High-Fat Diets Were Associated with Lower 7-Year Mortality

Summary and Comment |
September 7, 2017

High-Fat Diets Were Associated with Lower 7-Year Mortality

  1. Bruce Soloway

Higher fat and lower carbohydrate intake was associated with lower mortality and no change in adverse cardiovascular events in this global study.

  1. Bruce Soloway

Standard dietary advice to restrict total fat and saturated fatty acids (<30% and <10% of total energy, respectively) is based largely on a few observational studies conducted years ago in North America and Europe. However, recent meta-analyses have shown no association, or an inverse relation, between saturated fatty acid intake and total mortality and adverse cardiovascular (CV) events.

Researchers conducted detailed analyses of the diets of more than 135,000 people with a range of income levels in 18 countries on five continents. Participants were sorted into quintiles based on percentage of dietary energy derived from carbohydrates; protein; and total, saturated, monounsaturated, and polyunsaturated fats. Median follow-up was 7.4 years.

After adjustment for education, smoking, physical activity, diabetes, urban versus rural location, total energy intake, and geographic region, higher carbohydrate intake was associated with higher risk for overall mortality and non-CV–related death but was not associated with major adverse CV events assessed individually or as a group. Conversely, higher intakes of total, saturated, monounsaturated, and polyunsaturated fats were associated with lower risk for overall and non-CV–related death and were not associated with adverse CV events (other than an inverse relation between saturated fat intake and stroke).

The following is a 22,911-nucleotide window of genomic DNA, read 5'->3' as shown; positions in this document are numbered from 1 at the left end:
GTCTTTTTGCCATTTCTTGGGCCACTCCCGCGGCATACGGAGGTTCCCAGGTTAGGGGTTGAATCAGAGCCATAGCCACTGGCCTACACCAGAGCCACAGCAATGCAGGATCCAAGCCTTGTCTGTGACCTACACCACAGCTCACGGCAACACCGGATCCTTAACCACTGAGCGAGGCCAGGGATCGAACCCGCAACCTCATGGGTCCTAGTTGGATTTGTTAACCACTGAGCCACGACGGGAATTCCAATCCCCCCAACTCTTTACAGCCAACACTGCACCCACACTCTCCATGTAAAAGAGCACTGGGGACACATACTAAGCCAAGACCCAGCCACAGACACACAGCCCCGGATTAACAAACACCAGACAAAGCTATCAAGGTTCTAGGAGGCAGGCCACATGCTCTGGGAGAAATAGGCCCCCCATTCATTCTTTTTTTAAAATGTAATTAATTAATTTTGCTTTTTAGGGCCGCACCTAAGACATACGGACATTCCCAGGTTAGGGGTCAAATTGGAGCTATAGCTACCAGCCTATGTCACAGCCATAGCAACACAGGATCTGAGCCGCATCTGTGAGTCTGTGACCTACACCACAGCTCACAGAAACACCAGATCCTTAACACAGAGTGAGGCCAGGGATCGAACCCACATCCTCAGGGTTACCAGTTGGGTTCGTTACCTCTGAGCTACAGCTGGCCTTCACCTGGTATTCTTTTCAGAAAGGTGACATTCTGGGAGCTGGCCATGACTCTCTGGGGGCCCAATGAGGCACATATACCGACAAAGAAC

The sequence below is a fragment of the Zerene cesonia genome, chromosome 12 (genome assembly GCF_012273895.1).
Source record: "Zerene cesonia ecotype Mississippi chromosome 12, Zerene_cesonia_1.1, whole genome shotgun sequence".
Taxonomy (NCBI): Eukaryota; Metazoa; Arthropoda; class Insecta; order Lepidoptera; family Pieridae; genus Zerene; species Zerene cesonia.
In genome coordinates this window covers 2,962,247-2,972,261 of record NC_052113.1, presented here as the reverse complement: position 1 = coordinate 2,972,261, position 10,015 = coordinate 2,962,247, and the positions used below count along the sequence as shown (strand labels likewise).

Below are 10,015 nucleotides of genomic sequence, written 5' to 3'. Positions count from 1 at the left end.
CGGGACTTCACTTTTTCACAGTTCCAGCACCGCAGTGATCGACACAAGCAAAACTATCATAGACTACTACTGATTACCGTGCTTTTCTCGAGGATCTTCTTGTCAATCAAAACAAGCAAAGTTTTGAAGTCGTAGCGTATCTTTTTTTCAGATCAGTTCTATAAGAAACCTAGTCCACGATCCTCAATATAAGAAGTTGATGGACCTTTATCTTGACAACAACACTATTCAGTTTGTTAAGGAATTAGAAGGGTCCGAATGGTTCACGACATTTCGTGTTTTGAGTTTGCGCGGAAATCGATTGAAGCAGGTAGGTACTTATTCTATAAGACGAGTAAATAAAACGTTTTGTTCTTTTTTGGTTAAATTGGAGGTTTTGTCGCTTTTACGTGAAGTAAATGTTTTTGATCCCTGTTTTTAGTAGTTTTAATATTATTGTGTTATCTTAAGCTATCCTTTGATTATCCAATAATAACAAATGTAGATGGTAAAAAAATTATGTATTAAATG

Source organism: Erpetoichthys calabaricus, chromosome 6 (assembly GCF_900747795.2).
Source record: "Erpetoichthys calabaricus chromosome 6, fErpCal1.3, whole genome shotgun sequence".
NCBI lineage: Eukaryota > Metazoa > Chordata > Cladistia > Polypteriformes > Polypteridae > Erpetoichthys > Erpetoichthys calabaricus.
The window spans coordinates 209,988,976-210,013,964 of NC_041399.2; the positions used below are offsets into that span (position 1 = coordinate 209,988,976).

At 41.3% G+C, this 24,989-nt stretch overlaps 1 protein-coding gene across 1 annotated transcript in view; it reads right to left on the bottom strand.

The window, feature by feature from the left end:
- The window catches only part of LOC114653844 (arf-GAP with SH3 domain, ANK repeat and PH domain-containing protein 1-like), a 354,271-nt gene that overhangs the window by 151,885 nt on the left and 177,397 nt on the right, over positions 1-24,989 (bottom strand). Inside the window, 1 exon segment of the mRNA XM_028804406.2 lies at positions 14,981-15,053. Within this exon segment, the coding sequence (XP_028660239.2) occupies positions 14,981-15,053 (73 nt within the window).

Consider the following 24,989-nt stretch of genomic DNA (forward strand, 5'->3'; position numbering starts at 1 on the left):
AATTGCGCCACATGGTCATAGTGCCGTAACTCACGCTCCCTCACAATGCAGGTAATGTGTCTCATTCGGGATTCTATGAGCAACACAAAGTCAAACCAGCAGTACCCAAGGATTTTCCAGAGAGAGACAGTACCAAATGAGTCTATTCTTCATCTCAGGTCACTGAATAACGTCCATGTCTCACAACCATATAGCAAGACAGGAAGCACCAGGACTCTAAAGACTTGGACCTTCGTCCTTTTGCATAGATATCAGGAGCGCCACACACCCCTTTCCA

Data from this large, diverse international cohort does not support current dietary guidelines that recommend restricting total and saturated fats. The findings suggest that people who eat high carbohydrate diets might benefit from substituting fats for some of their carbohydrates.

Editor Disclosures at Time of Publication

  • Disclosures for Bruce Soloway at time of publication Nothing to disclose


Reader Comments (2)

Benjamin Schwartz Physician, Oncology

This illustrates the 'tyranny of facts' imposed by the Left upon the rest of us. THE major theme of socialism/progressivism is the use of 'scientific facts' thru centralized government to ‘guide' the individual in their decision making instead of allowing the individual to make their own decisions in his own best interests which a free society based ’natural law’ supports(I direct you to the teachings of Crony, Dewey, W, Wilson, Rousseau, Marx and Hegel as proof)Despite their ever changing nature, major decisions are made by government and their surrogates in the insurance industry based on the so-called facts. Global warming is one such example. Entire industries and multi-generational jobs have been wiped out based on these so-called facts. Another example is 'evidence-based medicine'. These quarterly changing scientific ‘facts' are actually used to ration healthcare and to decide who gets what kind of treatment and in essence, who lives and who dies. This is the grave immorality of socialism. This is the ‘fatal conceit’ of progressivism. The current study about fat is a perfect example of how so-called facts are ever changing and that it is immoral for a government to impose it’s will upon a once free people based on such potentially vapid information. Look at how Michelle Obama got to decide what we can feed our children based on the ‘fact’ that fats are ‘bad’! Now we are told people live longer with high fat diets??? This is why is absolutely essential that we as physicians protect the individual from the ‘tyranny of facts’ and thus speak out against centralized government/bureaucracy and in particular centralized healthcare!

victor kantariya Physician, Family Medicine/General Practice

Effects of Fat Paradox: More Fat, Less Total Mortality!

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